Will Employees Regret Helping Behavior at Work?

Organizational citizenship behaviors (OCBs) are behaviors that go above and beyond “the call of duty.” For example, an employee may choose to stay late to help finish a project or take on extra work to relieve a stressed-out teammate. These behaviors aren’t required as part of the job, but when employees choose to participate in them, the organization and the employees reap the benefits. Most previous research has focused on what prompts an employee to choose these behaviors and what positive outcomes occur in response. However, new research is beginning to investigate the possible negative outcomes of OCBs.


Drawing on previous theory, the researchers (Anderson & Bolino, 2023) propose that there can be unexpected negative outcomes to both participating in and withholding from OCBs. For example, when employees engage in OCBs, it could prevent them from accomplishing their own work tasks and goals, lead to heightened expectations of OCBs in the future, or even impede their work-life balance. If an employee withholds from OCBs, it could cause harm to others or the organization.

When experiencing any of these negative outcomes, employees are likely to link them back to their decision to participate or withhold from OCBs. They will start to regret their decision, and that feeling of regret will guide their future decisions. For example, if they regret participating in OCBs, they will be more likely to withhold from OCBs in the future. Conversely, if they regret withholding from OCBs, they will be more likely to participate in OCBs in the future.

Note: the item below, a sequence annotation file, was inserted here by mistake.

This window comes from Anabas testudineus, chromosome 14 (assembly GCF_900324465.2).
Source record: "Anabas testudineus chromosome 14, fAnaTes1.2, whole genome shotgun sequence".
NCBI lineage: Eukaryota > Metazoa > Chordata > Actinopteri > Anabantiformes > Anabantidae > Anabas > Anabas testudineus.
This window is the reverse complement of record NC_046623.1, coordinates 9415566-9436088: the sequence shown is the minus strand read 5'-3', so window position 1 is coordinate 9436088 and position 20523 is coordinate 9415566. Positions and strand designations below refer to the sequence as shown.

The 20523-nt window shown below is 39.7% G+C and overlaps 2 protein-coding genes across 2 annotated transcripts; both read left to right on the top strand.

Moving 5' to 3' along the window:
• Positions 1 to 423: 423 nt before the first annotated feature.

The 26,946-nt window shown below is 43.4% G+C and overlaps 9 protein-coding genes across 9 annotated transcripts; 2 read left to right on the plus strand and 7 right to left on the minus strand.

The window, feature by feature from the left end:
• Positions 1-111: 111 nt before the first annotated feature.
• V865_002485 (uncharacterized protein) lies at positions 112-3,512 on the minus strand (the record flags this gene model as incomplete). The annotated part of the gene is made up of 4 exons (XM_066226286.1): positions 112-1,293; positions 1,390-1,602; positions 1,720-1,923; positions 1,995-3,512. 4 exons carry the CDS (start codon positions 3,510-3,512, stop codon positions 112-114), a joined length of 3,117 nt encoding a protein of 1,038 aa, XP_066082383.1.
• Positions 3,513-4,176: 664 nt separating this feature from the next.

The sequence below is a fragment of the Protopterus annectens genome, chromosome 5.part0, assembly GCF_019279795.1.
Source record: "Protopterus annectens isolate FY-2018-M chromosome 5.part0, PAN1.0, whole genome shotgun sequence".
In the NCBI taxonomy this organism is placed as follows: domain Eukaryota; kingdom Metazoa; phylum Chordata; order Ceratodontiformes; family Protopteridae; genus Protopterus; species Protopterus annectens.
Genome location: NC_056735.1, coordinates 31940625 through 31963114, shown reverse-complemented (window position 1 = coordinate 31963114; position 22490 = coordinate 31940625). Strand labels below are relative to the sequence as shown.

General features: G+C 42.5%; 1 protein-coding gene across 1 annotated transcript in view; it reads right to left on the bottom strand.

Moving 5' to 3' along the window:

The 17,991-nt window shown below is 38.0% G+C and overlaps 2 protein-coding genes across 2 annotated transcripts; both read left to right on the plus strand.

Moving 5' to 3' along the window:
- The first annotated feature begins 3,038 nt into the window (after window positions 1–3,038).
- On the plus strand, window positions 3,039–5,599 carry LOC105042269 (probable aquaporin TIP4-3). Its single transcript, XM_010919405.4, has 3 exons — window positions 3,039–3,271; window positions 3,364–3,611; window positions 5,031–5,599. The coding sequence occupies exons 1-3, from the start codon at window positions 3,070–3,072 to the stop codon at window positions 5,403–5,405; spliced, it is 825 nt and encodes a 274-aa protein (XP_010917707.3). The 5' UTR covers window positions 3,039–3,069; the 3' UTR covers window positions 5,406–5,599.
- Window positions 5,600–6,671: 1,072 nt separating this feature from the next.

While it is not possible to entirely control the outcomes of OCB participation or withdrawal, it is important that organizations become aware of the potential negative results of OCBs. Recently, there has been increased attention on OCBs, especially in regards to discussions around “quiet quitting” – or trying to get away with doing the minimum. More than ever, organizations are concerned about how to increase OCB participation.

Recognizing and working to prevent possible sources of OCB regret can help encourage employees to continue to participate in OCBs. For example, organizations can inform employees that OCB participation is voluntary, and that their own responsibilities take priority. Management can also minimize how often employees are asked to stay late or work extra time. When staying late is required, employees should be compensated fairly, perhaps by being given the opportunity to leave early on another day. Whatever the method, by working to reduce possible sources of OCB regret, organizations can encourage their employees to continue – or start – participating in OCBs.


Anderson, H. J., & Bolino, M. C. (2022). Haunted by the past: How performing or withholding organizational citizenship behavior may lead to regret. Journal of Organizational Behavior, 44(2), 297–310.

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